Casualties Of War (1989)

BRIAN DE PALMA

Bil’s rating (out of 5):  BB.  USA, 1989.  Screenplay by , based on the book by .  Cinematography by .  Produced by .  Music by .  Production Design by .  Costume Design by .  Film Editing by .  Golden Globe Awards 1989.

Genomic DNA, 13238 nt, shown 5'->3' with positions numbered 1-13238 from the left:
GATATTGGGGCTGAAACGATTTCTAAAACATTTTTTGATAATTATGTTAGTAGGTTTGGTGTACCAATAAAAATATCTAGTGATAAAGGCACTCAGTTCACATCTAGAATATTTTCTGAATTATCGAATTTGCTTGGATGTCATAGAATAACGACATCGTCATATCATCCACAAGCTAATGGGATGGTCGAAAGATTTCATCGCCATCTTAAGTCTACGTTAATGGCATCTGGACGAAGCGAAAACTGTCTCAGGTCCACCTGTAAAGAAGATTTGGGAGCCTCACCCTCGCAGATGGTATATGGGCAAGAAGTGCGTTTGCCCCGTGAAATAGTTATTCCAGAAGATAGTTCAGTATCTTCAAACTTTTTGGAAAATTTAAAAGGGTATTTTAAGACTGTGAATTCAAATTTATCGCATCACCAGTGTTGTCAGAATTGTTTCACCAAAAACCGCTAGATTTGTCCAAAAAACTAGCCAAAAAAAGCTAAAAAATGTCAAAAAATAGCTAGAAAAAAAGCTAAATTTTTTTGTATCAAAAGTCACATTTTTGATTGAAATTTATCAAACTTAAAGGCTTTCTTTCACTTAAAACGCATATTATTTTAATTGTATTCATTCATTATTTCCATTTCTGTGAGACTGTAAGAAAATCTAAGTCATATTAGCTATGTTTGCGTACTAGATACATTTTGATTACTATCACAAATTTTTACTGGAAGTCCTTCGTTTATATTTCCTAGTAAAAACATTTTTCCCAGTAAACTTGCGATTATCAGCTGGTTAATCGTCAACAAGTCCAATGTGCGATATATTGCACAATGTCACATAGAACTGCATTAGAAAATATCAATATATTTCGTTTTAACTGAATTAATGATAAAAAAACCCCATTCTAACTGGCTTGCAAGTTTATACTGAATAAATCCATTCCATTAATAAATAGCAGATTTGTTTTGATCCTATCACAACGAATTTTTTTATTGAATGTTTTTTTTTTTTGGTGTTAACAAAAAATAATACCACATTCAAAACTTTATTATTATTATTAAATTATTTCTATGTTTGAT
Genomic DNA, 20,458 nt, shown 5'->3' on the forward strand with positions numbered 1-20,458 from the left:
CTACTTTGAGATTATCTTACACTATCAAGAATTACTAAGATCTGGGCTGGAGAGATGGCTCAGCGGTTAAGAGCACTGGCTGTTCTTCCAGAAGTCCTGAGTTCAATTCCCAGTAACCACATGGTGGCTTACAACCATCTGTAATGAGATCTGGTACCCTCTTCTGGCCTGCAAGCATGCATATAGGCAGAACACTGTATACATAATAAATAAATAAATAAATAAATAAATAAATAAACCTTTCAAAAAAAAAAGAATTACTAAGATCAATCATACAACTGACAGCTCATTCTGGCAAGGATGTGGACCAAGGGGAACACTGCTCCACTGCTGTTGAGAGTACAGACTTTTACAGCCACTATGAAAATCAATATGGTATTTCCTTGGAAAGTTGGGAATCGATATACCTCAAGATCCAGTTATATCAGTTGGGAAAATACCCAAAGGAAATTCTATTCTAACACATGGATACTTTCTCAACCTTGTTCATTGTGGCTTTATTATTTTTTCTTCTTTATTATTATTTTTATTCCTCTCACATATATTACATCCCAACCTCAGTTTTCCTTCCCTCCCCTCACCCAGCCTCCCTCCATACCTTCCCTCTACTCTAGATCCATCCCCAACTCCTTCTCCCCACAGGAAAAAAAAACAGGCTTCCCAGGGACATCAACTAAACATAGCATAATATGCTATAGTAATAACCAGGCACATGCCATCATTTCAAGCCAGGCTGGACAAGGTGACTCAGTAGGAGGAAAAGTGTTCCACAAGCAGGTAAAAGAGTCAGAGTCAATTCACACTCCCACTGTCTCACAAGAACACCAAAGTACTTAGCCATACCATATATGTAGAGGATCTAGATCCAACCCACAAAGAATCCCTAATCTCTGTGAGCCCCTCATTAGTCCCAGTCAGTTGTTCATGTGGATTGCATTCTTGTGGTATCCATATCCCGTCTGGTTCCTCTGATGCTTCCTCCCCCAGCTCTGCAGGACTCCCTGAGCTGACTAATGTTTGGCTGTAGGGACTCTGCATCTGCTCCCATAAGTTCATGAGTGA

Based on a factual event reported by Daniel Lang in the New Yorker in 1969, this middling war film stars as a recruit newly arrived to Vietnam. Sent on a long range patrol with loose-cannon, fast-talking Sean Penn, Fox is horrified when he hears that Penn plans to go into a nearby village and kidnap a girl to take with them on their mission as a sex slave. Fox’s objections are ignored as the men rape the young woman numerous times before deciding that she is a liability and needs to be done away with. It’s a harrowing story that calls up a number of particularly convoluted issues: at this point in the war, with bodies piling up on all sides, who can tell these men what an enemy is, and where is the dividing line between killing in war and murder? In its treatment of the latter issue I would hardly go so far as to call the film intelligent or challenging: Fox’s character is never dubious, his biggest conflict is between his loyalty to his men and to his morals. Had director Brian De Palma made the character a man who actually had to fight more politically incorrect feelings (perhaps he was tempted to indulge himself with the girl, power is tempting to even the strongest and cleanest of us), the film would have gone somewhere close to capturing the madness and horror that, by all accounts, was Vietnam. Coming out right after the maddeningly superb Platoon and Full Metal Jacket, the film gets no points for realism; committing to some kind of phantasmagorical folly a la Apocalypse Now would make its dreamily bright photography make more sense, but De Palma rides it somewhere in the middle and, most disappointingly, creates some awkwardly unconvincing battle sequences. The film also suffers for its cast, with Penn overdoing his New Yawk accent and seeming far too desperate to be taken seriously as a “character”, while Fox has a limited range of expressions and never seems like he’s taking anything in too deeply. It’s a shame that what could have been a very memorable expression of one of the darkest chapters in America’s political history is so very forgettable (including a painfully hokey ending), though I suppose it’s worth noting that Pauline Kael and her (inexplicably glowing) review disagree.

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